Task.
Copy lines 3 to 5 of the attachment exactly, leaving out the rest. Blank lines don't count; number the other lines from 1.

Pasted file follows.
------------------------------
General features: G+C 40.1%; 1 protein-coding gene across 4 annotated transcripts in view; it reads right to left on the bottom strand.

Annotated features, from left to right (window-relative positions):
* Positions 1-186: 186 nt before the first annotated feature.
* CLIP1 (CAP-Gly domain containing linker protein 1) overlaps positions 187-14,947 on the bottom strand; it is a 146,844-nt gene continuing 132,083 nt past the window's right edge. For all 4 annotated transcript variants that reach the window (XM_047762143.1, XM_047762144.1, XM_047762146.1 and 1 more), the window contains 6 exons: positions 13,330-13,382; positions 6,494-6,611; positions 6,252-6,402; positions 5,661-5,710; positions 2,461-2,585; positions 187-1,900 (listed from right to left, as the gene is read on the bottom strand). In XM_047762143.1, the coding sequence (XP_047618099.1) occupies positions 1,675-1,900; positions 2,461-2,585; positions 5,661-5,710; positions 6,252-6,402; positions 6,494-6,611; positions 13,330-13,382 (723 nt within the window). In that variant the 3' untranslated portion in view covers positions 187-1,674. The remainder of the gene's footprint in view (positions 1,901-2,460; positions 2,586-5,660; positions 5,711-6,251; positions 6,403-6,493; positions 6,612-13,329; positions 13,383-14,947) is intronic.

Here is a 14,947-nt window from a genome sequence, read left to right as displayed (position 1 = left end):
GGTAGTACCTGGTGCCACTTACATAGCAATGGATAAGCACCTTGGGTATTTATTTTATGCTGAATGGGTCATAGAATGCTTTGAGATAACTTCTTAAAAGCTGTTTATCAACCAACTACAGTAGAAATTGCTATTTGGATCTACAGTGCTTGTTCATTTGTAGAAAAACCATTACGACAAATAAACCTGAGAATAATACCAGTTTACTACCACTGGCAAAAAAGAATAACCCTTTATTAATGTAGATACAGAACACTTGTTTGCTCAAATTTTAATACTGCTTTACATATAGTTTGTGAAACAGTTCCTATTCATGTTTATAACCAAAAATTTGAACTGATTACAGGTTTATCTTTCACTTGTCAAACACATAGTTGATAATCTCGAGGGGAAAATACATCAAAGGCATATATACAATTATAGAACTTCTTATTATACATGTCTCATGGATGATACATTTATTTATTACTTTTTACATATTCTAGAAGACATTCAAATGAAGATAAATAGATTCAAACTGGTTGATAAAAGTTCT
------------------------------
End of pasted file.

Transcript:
* Positions 1-186: 186 nt before the first annotated feature.
* CLIP1 (CAP-Gly domain containing linker protein 1) overlaps positions 187-14,947 on the bottom strand; it is a 146,844-nt gene continuing 132,083 nt past the window's right edge. For all 4 annotated transcript variants that reach the window (XM_047762143.1, XM_047762144.1, XM_047762146.1 and 1 more), the window contains 6 exons: positions 13,330-13,382; positions 6,494-6,611; positions 6,252-6,402; positions 5,661-5,710; positions 2,461-2,585; positions 187-1,900 (listed from right to left, as the gene is read on the bottom strand). In XM_047762143.1, the coding sequence (XP_047618099.1) occupies positions 1,675-1,900; positions 2,461-2,585; positions 5,661-5,710; positions 6,252-6,402; positions 6,494-6,611; positions 13,330-13,382 (723 nt within the window). In that variant the 3' untranslated portion in view covers positions 187-1,674. The remainder of the gene's footprint in view (positions 1,901-2,460; positions 2,586-5,660; positions 5,711-6,251; positions 6,403-6,493; positions 6,612-13,329; positions 13,383-14,947) is intronic.

Here is a 14,947-nt window from a genome sequence, read left to right as displayed (position 1 = left end):